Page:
Leadership Point of View
Timothy R. Throne
The difference between a job and a career is that a job is task-oriented whereas a career is built on relationships. Don’t confuse getting a new job with moving your current job tasks to a new organization. Many people think that performing their duties at a new organization will somehow make their jobs more fulfilling. People who build careers have a different perspective on work and therefore, the relationships that I build add to my market value. Job-focused people wish their jobs were easier; career-focused people work at learning and making themselves better. One of the main reasons I have moved from one organization to another is because I have felt that I had stopped learning. The question is not “What are you getting out of your job?” but “What are you becoming because of it?” I would never want to take a job just to earn a living but rather build a career and earn a fortune (R. Holley, Computer Reseller News, February 10, 1997).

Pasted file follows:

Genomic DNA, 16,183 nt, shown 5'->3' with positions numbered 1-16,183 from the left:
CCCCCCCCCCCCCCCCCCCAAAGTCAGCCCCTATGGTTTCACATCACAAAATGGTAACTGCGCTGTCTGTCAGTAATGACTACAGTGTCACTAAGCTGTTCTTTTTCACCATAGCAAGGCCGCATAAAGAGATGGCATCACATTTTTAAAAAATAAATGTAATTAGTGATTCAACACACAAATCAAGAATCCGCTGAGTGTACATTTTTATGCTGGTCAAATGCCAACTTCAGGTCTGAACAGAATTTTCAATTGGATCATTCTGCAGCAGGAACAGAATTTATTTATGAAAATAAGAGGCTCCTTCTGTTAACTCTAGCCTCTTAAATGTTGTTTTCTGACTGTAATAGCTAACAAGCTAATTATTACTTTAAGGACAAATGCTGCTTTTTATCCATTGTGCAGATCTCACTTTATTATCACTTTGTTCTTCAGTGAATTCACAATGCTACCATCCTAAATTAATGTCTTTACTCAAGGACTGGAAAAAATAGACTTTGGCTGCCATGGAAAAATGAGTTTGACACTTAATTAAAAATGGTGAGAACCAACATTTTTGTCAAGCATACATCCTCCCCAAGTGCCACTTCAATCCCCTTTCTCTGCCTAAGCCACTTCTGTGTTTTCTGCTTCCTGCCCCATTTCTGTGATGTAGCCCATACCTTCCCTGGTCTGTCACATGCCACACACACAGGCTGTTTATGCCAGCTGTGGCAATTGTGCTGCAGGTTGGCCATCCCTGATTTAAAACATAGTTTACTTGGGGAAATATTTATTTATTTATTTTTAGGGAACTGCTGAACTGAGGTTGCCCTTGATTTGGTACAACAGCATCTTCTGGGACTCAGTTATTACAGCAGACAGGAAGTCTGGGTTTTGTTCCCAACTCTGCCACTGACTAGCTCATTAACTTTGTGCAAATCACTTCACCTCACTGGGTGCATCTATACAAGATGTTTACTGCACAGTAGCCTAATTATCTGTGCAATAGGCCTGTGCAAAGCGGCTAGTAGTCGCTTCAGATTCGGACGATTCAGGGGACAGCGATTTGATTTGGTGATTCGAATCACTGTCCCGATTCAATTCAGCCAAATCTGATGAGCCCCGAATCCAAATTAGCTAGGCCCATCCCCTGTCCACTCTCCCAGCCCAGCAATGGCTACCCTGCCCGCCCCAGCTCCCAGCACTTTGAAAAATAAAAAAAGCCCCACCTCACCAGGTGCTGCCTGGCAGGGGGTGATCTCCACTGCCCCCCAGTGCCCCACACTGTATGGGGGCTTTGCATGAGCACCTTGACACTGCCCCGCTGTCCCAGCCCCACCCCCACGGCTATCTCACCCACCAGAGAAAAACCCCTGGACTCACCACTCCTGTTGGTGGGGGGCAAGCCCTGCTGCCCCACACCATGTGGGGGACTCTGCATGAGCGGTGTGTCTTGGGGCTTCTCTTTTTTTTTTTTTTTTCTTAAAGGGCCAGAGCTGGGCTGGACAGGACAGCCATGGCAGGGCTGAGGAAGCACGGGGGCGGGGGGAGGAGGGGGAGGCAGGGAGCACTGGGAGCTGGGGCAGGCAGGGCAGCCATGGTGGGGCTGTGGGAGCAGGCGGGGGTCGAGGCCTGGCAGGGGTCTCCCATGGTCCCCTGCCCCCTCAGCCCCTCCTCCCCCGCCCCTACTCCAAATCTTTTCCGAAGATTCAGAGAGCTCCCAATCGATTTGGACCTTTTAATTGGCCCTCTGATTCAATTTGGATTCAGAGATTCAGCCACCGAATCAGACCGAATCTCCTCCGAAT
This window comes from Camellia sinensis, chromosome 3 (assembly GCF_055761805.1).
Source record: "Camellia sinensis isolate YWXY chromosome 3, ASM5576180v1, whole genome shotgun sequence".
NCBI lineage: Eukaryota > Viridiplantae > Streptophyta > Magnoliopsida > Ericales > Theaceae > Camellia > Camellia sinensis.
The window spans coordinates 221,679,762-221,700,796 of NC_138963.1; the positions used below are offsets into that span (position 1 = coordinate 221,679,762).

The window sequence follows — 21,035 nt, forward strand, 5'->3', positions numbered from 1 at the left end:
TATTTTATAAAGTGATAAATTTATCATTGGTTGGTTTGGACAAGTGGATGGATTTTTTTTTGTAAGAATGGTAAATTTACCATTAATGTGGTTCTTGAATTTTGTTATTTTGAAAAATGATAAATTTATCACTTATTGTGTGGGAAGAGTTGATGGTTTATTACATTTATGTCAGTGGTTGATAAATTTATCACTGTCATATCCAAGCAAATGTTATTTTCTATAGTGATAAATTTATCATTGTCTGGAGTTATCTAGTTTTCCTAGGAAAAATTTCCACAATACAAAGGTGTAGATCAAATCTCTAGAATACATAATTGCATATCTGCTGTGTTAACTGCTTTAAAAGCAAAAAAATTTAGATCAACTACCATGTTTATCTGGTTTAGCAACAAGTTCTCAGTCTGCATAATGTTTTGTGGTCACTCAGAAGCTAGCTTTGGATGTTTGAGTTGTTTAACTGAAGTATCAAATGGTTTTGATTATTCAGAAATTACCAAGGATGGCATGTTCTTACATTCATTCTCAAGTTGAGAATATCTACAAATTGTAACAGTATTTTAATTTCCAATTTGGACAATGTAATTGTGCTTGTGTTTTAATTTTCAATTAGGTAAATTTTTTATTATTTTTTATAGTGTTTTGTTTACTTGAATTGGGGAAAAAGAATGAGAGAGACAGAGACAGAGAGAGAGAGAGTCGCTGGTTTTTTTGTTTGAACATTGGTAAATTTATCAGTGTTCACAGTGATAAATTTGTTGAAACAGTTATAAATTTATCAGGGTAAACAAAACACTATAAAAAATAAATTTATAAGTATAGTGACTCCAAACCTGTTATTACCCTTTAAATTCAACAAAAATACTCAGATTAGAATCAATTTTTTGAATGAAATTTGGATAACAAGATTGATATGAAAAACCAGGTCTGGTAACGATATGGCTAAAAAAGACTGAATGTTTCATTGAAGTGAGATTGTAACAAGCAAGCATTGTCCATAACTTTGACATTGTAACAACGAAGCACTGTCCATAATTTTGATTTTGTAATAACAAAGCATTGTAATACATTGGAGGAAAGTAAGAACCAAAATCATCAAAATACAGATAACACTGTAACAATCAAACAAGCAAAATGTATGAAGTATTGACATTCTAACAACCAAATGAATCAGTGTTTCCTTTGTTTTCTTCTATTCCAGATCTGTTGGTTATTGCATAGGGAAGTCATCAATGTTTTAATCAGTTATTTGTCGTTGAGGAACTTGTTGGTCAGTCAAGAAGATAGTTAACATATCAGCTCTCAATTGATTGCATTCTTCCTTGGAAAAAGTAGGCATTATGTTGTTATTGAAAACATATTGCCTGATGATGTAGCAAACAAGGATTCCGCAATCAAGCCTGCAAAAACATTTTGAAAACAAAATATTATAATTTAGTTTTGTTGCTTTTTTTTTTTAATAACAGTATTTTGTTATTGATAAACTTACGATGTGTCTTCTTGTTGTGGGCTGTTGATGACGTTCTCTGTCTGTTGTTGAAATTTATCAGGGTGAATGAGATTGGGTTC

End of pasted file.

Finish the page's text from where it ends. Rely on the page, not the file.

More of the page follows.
Whether for a department or entire company, I believe that the leader needs to be the number one learner and number one teacher.
Many years ago when my two oldest boys came to me and asked me how to teach them Texas Hold’em poker, I thought that I would be teaching them some math skills like odds, patterns, ratios, and the dangers of gambling. However, I was the one who learned the lesson. Late one night while watching an interview with a past champion, she explained that there are two and only two types of Texas Hold’em players in the world: those that play to last and those that play to win. Looking back on my career, I realized there are also two types of leaders and therefore, cultures of organizations: those that play to last and those that play to win.
I am a leader who plays to win.